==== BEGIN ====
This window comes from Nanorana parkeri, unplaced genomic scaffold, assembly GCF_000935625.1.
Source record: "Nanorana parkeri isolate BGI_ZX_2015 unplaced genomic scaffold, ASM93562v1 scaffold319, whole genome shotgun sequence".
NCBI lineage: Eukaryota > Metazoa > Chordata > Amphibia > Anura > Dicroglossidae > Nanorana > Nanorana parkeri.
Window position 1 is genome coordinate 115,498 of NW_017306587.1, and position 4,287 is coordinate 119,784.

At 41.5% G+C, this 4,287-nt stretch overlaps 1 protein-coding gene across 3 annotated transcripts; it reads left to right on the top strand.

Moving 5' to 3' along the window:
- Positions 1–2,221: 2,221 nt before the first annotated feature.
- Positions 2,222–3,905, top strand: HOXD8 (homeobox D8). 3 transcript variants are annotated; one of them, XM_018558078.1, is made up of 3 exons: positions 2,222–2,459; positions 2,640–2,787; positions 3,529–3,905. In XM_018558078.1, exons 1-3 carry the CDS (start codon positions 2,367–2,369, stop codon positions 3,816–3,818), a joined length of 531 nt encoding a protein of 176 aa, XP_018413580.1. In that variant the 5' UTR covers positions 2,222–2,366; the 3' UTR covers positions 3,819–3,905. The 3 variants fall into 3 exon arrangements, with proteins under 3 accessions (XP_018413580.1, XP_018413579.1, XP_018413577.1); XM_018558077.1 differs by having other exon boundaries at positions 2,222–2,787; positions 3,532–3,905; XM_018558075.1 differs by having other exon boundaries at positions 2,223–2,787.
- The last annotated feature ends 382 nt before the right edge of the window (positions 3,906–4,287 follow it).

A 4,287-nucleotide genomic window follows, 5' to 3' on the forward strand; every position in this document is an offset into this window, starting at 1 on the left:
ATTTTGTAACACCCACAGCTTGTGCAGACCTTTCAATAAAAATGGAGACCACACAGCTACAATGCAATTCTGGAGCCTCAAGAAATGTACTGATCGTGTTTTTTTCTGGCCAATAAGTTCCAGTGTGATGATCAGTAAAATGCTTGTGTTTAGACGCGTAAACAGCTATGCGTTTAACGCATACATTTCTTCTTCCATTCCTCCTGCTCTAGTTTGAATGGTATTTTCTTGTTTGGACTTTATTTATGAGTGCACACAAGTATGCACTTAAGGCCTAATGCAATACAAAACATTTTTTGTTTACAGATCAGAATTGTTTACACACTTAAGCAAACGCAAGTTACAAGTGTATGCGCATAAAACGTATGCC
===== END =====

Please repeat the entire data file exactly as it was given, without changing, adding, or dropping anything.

This window comes from Nanorana parkeri, unplaced genomic scaffold, assembly GCF_000935625.1.
Source record: "Nanorana parkeri isolate BGI_ZX_2015 unplaced genomic scaffold, ASM93562v1 scaffold319, whole genome shotgun sequence".
NCBI lineage: Eukaryota > Metazoa > Chordata > Amphibia > Anura > Dicroglossidae > Nanorana > Nanorana parkeri.
Window position 1 is genome coordinate 115,498 of NW_017306587.1, and position 4,287 is coordinate 119,784.

At 41.5% G+C, this 4,287-nt stretch overlaps 1 protein-coding gene across 3 annotated transcripts; it reads left to right on the top strand.

Moving 5' to 3' along the window:
- Positions 1–2,221: 2,221 nt before the first annotated feature.
- Positions 2,222–3,905, top strand: HOXD8 (homeobox D8). 3 transcript variants are annotated; one of them, XM_018558078.1, is made up of 3 exons: positions 2,222–2,459; positions 2,640–2,787; positions 3,529–3,905. In XM_018558078.1, exons 1-3 carry the CDS (start codon positions 2,367–2,369, stop codon positions 3,816–3,818), a joined length of 531 nt encoding a protein of 176 aa, XP_018413580.1. In that variant the 5' UTR covers positions 2,222–2,366; the 3' UTR covers positions 3,819–3,905. The 3 variants fall into 3 exon arrangements, with proteins under 3 accessions (XP_018413580.1, XP_018413579.1, XP_018413577.1); XM_018558077.1 differs by having other exon boundaries at positions 2,222–2,787; positions 3,532–3,905; XM_018558075.1 differs by having other exon boundaries at positions 2,223–2,787.
- The last annotated feature ends 382 nt before the right edge of the window (positions 3,906–4,287 follow it).

A 4,287-nucleotide genomic window follows, 5' to 3' on the forward strand; every position in this document is an offset into this window, starting at 1 on the left:
ATTTTGTAACACCCACAGCTTGTGCAGACCTTTCAATAAAAATGGAGACCACACAGCTACAATGCAATTCTGGAGCCTCAAGAAATGTACTGATCGTGTTTTTTTCTGGCCAATAAGTTCCAGTGTGATGATCAGTAAAATGCTTGTGTTTAGACGCGTAAACAGCTATGCGTTTAACGCATACATTTCTTCTTCCATTCCTCCTGCTCTAGTTTGAATGGTATTTTCTTGTTTGGACTTTATTTATGAGTGCACACAAGTATGCACTTAAGGCCTAATGCAATACAAAACATTTTTTGTTTACAGATCAGAATTGTTTACACACTTAAGCAAACGCAAGTTACAAGTGTATGCGCATAAAACGTATGCC